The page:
A Brutal Dance: The Walls of Limerick

by Liam Heneghan

From my autobiography in progress “My Life in Dance – a Motional History of my Body”


The Walls of Limerick: an Irish reel where two couples face one another with the women to the right of the men. The dance involves handholding and swinging in a céilí hold.

Does national dance reflect the national personality? Observe an Irishman at dance. Above the waist he is a vision of equanimity. If he were jigging behind a short hedge you might even pause to chat with him. From the waist down, however, that man is in a frenzy of leaping and knee-swiveling and foot stomping. In political terms this man could be doffing his cap to you, and all the while seditiously plotting your demise. The British in Ireland never learned to read the bodies of Irishmen, perhaps to their cost for those bodies in motion can be a lovely spectacle.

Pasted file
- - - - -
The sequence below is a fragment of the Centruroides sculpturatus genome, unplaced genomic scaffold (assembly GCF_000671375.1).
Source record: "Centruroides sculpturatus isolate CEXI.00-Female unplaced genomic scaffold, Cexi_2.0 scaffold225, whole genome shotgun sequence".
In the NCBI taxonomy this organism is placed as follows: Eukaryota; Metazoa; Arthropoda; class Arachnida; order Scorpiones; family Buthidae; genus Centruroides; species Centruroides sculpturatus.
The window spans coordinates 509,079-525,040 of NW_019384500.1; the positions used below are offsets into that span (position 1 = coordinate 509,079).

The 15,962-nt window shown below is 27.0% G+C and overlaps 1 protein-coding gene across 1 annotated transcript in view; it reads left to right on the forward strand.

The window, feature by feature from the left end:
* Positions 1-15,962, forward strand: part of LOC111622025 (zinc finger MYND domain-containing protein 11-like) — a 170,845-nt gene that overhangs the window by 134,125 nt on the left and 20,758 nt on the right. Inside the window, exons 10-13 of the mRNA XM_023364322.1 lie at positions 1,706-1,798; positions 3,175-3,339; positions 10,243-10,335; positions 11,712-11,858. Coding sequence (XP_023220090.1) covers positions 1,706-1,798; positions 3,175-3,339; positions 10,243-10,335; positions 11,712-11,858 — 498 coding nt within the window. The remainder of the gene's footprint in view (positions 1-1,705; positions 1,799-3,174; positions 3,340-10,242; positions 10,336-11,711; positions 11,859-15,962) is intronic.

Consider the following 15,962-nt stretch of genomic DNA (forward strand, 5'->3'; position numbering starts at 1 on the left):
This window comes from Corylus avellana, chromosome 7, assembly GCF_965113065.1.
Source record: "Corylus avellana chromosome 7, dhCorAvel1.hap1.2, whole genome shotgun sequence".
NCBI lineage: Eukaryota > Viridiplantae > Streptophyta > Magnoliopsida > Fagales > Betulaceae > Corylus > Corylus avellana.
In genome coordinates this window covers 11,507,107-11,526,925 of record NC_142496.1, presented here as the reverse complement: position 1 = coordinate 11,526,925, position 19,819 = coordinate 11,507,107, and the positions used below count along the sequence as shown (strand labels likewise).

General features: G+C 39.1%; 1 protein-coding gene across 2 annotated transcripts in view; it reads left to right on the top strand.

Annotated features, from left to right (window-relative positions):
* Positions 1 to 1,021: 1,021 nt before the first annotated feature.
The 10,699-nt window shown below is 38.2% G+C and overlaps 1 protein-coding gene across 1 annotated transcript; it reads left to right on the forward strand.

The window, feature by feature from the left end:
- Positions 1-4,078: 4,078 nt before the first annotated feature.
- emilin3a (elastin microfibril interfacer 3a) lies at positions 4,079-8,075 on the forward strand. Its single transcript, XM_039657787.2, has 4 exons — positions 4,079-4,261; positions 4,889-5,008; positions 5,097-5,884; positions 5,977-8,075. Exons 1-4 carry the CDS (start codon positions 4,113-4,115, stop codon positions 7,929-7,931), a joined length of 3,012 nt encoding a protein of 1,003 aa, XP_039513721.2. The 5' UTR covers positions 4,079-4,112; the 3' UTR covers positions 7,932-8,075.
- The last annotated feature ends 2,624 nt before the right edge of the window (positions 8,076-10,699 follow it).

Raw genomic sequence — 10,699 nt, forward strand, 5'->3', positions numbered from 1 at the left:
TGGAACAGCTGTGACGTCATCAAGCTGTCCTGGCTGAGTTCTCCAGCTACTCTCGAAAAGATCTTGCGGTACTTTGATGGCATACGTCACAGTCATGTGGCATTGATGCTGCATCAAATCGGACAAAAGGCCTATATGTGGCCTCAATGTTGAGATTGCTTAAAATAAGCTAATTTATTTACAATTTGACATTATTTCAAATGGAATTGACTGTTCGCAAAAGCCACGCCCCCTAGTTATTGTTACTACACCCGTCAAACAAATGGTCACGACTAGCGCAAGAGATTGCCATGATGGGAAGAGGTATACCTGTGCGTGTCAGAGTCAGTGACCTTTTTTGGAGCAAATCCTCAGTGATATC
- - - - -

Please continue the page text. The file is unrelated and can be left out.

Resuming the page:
I wish to set out here my own experiences with dance as honestly as good taste will permit. I have a body, one that is a little succulent and that moistly disinclines to perform strenuous acts. It is not a body apt to move all that prettily. For all of that, I have tried to bend it to my will, commanding it often enough to skitter across the floor in a rhythmic and frolicsome fashion and I have witnessed its failure with displeasure. Though I can leap and skip and jump and hop, the sum of these gyrations doesn’t seem to add up to dancing. However, in perverse inverse to my skill, dancing has been a component of several of my more arresting developmental moments. I relate one here.

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